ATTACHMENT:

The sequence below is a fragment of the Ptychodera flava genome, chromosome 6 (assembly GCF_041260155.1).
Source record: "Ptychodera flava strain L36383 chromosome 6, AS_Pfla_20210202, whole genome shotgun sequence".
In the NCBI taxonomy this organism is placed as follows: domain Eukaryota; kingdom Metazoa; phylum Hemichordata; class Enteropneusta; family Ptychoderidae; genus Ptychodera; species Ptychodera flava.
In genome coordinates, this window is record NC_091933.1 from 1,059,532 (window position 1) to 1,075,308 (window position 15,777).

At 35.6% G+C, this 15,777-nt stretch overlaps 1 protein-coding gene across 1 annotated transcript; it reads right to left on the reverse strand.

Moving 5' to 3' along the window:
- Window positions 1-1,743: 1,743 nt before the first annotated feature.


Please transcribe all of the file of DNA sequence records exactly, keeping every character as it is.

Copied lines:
The sequence below is a fragment of the Ptychodera flava genome, chromosome 6 (assembly GCF_041260155.1).
Source record: "Ptychodera flava strain L36383 chromosome 6, AS_Pfla_20210202, whole genome shotgun sequence".
In the NCBI taxonomy this organism is placed as follows: domain Eukaryota; kingdom Metazoa; phylum Hemichordata; class Enteropneusta; family Ptychoderidae; genus Ptychodera; species Ptychodera flava.
In genome coordinates, this window is record NC_091933.1 from 1,059,532 (window position 1) to 1,075,308 (window position 15,777).

At 35.6% G+C, this 15,777-nt stretch overlaps 1 protein-coding gene across 1 annotated transcript; it reads right to left on the reverse strand.

Moving 5' to 3' along the window:
- Window positions 1-1,743: 1,743 nt before the first annotated feature.